The biological pump helps regulates global climate: An estimated 25 percent of atmospheric carbon dioxide ends up “pumped” into the ocean by phytoplankton. This activity enables the sea take up between 5 and 12 gigatons of carbon dioxide each year.

What are scientists doing to understand blue carbon?

Without the carbon cycle and the ocean’s moderating effect on climate, Earth would be much hotter than it is today. But whether this blue carbon will remain in the sea, and for how long, is unknown. However, we know that once carbon is released back into the atmosphere, it will accelerate global warming.

Blue carbon’s significance in the carbon cycle is a recent discovery, and scientists are working to better quantify the amount of carbon absorbed and stored by the ocean. Questions also remain about how the biological pump may function as climate change continues to warm the ocean.

WHOI scientists are furthering knowledge of blue carbon through two large research projects: The Ocean Twilight Zone initiative and NASA’s EXport Processes in the global Ocean from RemoTe Sensing (EXPORTS) program. The scientists driving this transformative research aim to understand and predict the carbon cycle. The results of these studies and others at WHOI will inform climate model experiments that aim to predict how the biological pump and ocean’s role in the carbon cycle might respond to climate change.

Other WHOI researchers recently put an economic value on the benefit of research to improve knowledge of the biological carbon pump and reduce the uncertainty of ocean carbon sequestration estimates. They estimate that the global economic benefit of studying the ocean’s biological pump is $500 billion if the science leads to policy decisions that mitigate climate change impacts.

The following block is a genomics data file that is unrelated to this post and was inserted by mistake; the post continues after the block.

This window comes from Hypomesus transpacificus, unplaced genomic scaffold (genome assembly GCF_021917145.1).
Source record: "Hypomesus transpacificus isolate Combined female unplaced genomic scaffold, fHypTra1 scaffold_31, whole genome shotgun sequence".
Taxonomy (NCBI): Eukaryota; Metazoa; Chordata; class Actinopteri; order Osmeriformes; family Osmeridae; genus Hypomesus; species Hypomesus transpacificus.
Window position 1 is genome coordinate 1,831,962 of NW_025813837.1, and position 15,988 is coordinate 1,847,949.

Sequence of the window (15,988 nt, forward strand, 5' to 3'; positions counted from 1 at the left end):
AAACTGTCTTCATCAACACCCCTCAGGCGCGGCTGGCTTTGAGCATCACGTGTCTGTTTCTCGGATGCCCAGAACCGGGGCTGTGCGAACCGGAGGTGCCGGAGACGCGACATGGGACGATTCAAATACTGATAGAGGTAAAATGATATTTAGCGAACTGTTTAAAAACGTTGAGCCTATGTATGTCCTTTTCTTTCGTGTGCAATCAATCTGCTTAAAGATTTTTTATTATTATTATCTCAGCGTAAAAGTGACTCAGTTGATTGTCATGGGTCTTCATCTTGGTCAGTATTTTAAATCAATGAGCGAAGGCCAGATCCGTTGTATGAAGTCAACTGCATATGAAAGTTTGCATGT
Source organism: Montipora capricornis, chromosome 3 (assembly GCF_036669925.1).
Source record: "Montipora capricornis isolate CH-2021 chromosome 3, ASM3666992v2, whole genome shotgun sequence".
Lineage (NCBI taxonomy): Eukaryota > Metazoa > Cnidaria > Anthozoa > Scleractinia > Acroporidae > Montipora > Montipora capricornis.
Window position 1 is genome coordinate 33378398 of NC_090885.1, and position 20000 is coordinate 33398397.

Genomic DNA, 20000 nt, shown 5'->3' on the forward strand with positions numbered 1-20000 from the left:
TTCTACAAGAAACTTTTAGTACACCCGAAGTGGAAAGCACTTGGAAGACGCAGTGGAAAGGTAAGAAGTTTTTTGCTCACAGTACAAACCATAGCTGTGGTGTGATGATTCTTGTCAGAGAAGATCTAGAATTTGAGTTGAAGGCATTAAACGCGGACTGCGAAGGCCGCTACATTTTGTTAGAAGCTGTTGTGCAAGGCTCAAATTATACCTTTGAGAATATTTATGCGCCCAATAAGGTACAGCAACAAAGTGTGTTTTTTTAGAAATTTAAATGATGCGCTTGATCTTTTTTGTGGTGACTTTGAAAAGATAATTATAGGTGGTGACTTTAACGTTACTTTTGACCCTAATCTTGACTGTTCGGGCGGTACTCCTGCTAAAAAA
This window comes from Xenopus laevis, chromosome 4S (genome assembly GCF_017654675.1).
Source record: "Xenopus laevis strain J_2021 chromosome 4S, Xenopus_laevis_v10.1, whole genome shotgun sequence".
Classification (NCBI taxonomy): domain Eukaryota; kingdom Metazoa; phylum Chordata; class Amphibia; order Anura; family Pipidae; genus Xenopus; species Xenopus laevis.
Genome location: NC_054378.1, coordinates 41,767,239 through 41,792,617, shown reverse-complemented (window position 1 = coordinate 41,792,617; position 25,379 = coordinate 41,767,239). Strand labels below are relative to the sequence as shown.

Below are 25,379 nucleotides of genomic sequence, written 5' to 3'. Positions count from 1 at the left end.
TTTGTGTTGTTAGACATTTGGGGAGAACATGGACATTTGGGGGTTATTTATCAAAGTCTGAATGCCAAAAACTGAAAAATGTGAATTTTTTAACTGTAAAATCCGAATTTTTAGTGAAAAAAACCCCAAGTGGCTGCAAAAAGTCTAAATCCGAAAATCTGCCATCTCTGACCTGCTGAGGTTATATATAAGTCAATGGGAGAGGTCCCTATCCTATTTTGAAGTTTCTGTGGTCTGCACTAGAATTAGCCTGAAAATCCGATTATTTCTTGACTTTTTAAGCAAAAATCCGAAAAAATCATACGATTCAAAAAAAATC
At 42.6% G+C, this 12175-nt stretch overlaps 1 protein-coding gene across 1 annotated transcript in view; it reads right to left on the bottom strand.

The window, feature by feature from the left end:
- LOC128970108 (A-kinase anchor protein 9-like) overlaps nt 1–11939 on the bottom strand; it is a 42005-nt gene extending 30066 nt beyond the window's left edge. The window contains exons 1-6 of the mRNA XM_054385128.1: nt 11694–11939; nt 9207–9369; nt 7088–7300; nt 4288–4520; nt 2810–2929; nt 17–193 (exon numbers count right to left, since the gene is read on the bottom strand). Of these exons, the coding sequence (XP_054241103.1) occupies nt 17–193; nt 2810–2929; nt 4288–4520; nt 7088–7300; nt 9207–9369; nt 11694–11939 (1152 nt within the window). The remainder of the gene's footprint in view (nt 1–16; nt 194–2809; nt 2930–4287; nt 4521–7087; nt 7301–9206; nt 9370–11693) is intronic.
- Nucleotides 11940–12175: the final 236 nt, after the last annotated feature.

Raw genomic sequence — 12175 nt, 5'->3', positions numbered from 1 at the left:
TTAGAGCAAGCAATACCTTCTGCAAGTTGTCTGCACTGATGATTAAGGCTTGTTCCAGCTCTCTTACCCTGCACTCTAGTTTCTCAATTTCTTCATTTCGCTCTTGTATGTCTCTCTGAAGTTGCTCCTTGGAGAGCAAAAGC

References

 Buesseler, K.O., et al. Metrics that matter for assessing the ocean biological carbon pump. Proceedings of the National Academy of Sciences, 117 (18) 9679-9687. doi: doi.org/10.1073/pnas.1918114117.

Honjo, S., et al. Understanding the role of the biological pump in the global carbon cycle: An imperative for ocean science. Oceanography 27(3). doi: https://doi.org/10.5670/oceanog.2014.78.

NASA. The Carbon Cycle. https://earthobservatory.nasa.gov/features/CarbonCycle. Accessed on March 4, 2021.

NOAA. What is the carbon cycle? https://oceanservice.noaa.gov/facts/carbon-cycle.html. Accessed on March 4, 2021.

Macreadie, P.I., Anton, A., Raven, J.A. et al. The future of Blue Carbon science. Nat Commun, 10. doi: doi.org/10.1038/s41467-019-11693-w.

Mcleod, E., et al. A blueprint for blue carbon: toward an improved understanding of the role of vegetated coastal habitats in sequestering CO2. Frontiers in Ecology and the Environment, 9: 552-560. https://doi.org/10.1890/110004.

Tollefson, Jeff. Climate scientists unlock secrets of ‘blue carbon.’ Nature, 553, 139-140. doi: doi.org/10.1038/d41586-018-00018-4.